Make Sure Documentation is Correct

Make sure that all support provided to your child is documented. You may have a fantastic teacher or counselor going above and beyond, but if the support / accommodations they provide are not documented in your plan, it could be problematic if you or the staff move in the future. Talk to your child to make sure you know all that’s happening so it can be included!

The staff should read the minutes / deliberations for your approval prior to the end of the meeting. If not, you can request this. Compare to the notes you made ahead of time plus any other key items discussed in the meeting to ensure your concerns / perspectives are fully reflected. You can also ask to provide any missing information in the couple days following the meeting. 

For students on an IEP, the last page of the IEP asks if you “agree to waive the 5 school day waiting period between the current IPE and the implementation of the proposed IEP.” Typically, parents benefit from saying “no” to waiving the 5 day period so they can review the IEP and ensure all sections are correct before it is implemented. If changes are needed in the 5 days, parents can email the school to request.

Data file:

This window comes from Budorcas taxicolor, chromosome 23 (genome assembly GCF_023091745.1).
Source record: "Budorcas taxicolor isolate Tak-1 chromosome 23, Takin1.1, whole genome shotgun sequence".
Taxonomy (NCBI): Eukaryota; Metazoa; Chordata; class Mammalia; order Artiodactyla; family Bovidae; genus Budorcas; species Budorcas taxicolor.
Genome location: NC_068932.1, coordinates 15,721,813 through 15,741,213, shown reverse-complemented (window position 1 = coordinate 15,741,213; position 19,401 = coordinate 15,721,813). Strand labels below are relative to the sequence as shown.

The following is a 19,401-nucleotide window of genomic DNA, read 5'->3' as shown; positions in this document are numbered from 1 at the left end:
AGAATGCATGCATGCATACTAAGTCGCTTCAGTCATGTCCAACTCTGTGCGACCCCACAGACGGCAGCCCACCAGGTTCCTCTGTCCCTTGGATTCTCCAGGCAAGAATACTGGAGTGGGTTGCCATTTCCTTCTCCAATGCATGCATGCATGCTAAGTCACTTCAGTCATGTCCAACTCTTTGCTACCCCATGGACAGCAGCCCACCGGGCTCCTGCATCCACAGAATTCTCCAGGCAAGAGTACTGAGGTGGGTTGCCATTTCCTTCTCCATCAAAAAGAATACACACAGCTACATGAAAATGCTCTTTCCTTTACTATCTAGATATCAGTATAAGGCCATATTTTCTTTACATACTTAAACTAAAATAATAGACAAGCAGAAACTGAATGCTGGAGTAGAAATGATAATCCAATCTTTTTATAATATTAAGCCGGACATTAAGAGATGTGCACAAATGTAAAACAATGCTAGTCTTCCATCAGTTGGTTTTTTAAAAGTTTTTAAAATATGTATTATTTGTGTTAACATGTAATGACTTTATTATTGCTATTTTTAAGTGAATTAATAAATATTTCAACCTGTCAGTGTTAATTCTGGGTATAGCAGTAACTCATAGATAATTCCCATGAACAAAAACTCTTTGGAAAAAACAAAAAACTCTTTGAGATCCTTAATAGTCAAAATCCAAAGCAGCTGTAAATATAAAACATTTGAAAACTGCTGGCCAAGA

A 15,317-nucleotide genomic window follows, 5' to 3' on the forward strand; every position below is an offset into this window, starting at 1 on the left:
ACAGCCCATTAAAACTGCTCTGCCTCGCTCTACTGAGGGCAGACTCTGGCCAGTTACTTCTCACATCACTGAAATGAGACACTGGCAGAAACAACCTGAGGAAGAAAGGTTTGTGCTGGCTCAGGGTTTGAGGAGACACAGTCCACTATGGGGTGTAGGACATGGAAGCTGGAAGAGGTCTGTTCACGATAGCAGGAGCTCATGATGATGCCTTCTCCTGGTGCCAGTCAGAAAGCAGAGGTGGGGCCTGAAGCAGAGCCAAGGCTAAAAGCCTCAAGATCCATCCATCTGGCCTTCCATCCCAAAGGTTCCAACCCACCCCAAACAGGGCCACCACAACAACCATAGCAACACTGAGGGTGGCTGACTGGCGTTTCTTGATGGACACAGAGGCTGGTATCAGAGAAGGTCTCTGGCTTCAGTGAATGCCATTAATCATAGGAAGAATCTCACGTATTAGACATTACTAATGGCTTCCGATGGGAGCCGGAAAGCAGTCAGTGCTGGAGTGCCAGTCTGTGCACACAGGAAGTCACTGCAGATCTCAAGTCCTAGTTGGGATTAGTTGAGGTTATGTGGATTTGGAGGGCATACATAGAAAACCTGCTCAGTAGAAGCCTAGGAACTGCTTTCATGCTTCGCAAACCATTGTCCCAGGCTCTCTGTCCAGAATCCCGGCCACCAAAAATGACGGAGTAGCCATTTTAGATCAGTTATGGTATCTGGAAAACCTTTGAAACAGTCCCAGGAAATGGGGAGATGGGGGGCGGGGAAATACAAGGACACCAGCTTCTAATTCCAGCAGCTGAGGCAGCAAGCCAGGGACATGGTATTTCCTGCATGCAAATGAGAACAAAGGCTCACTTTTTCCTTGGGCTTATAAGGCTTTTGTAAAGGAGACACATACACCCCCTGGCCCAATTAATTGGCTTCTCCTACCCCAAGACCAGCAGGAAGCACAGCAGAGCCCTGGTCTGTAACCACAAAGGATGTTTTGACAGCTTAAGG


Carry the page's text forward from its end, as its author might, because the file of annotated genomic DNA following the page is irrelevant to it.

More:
After School Meetings, Conferences, Phone Calls, Conversations, etc.


Send a “memo of understanding” to document that you have understood correctly and to have a written record of your child’s educational history. 

Example: “I am emailing to follow up on our conversation on XX date regarding… What I understood is …. If my understanding is correct, you do not need to respond as I know there are many demands on your time. However, if my understanding is incorrect, please respond within 5 school days so we can clarify any misunderstandings.”

The steps above are helpful to collaborate with educators, ensure clear communication, and also ensure you have appropriate documentation if a misunderstanding occurs. The steps above also ensure your will be able to protect your child’s educational rights if you need to pursue a more formal means of resolving a disagreement. Visit Disagreement Options page to learn about options to resolve disagreements that are available to all students, those served by an Individualized Education Plan (IEP), and those served by a 504 plan.